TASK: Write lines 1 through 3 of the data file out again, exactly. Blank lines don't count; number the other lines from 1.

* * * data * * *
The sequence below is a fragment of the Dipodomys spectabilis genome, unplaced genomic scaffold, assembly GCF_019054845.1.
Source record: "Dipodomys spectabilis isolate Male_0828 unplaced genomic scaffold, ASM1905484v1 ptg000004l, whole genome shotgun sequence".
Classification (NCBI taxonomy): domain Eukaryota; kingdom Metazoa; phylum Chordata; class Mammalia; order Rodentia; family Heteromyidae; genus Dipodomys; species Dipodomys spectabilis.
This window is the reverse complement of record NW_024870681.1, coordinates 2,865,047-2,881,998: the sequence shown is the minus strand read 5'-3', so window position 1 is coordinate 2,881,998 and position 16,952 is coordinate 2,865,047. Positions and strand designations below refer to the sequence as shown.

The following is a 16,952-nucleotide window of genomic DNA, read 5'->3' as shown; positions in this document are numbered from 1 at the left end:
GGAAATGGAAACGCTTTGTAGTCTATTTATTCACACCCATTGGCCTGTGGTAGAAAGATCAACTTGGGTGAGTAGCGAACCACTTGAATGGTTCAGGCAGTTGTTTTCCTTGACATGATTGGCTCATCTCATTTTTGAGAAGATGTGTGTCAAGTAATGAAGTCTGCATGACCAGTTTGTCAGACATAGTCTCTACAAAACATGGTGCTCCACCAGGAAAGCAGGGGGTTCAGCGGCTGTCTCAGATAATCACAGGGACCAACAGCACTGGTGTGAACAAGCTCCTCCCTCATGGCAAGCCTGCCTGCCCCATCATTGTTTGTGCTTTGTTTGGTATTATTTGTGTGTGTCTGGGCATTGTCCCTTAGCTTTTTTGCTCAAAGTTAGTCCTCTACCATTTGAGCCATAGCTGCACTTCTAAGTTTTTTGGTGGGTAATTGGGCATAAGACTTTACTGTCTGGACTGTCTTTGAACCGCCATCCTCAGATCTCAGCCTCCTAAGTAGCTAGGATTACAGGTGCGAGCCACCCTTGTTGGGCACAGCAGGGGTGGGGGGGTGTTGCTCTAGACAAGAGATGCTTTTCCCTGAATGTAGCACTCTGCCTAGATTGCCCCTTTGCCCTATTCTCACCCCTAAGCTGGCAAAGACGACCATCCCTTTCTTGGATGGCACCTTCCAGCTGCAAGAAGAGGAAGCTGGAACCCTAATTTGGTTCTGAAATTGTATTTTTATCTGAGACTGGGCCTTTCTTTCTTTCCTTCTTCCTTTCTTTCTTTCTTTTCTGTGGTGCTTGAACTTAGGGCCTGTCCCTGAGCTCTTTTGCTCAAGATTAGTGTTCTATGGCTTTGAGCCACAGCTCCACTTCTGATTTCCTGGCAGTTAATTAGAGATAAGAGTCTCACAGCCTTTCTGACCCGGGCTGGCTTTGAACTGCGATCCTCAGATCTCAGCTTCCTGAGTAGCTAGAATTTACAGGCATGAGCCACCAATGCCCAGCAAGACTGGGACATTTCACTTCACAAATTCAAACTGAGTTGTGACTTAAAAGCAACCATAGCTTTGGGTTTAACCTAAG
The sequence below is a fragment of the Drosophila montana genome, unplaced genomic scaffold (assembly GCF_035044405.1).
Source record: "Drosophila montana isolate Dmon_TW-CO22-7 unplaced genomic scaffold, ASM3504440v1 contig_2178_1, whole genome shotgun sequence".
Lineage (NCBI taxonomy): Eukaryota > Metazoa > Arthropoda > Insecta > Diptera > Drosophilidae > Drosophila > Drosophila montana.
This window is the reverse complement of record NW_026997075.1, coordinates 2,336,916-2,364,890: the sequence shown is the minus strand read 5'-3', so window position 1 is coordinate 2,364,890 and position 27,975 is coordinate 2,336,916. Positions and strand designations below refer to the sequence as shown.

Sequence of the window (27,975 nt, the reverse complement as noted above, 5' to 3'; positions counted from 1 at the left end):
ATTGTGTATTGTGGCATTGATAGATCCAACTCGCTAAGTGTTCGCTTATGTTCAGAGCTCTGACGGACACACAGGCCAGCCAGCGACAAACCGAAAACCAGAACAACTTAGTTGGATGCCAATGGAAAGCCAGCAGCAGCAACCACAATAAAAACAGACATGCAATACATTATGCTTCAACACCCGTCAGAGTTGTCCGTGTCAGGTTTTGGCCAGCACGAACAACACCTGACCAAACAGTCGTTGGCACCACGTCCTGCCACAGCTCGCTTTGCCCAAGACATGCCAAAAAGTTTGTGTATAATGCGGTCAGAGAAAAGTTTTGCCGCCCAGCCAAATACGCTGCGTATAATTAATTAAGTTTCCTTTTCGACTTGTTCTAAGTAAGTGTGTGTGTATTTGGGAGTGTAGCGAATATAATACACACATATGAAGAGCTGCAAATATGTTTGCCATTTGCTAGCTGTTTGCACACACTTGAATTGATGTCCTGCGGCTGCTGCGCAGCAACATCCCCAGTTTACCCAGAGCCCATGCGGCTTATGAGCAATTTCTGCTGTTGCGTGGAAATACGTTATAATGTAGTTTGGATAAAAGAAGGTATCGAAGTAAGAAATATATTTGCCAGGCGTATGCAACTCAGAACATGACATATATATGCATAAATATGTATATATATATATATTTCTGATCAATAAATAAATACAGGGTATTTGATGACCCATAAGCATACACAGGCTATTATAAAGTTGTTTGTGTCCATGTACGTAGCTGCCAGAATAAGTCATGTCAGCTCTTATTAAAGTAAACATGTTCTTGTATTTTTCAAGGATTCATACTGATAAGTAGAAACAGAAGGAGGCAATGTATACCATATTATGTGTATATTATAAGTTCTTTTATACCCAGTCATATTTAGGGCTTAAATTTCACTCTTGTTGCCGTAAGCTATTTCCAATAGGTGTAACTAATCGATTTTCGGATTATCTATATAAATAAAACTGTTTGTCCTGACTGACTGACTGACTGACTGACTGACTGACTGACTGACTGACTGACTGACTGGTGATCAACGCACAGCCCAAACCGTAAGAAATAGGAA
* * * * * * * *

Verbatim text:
The sequence below is a fragment of the Dipodomys spectabilis genome, unplaced genomic scaffold, assembly GCF_019054845.1.
Source record: "Dipodomys spectabilis isolate Male_0828 unplaced genomic scaffold, ASM1905484v1 ptg000004l, whole genome shotgun sequence".
Classification (NCBI taxonomy): domain Eukaryota; kingdom Metazoa; phylum Chordata; class Mammalia; order Rodentia; family Heteromyidae; genus Dipodomys; species Dipodomys spectabilis.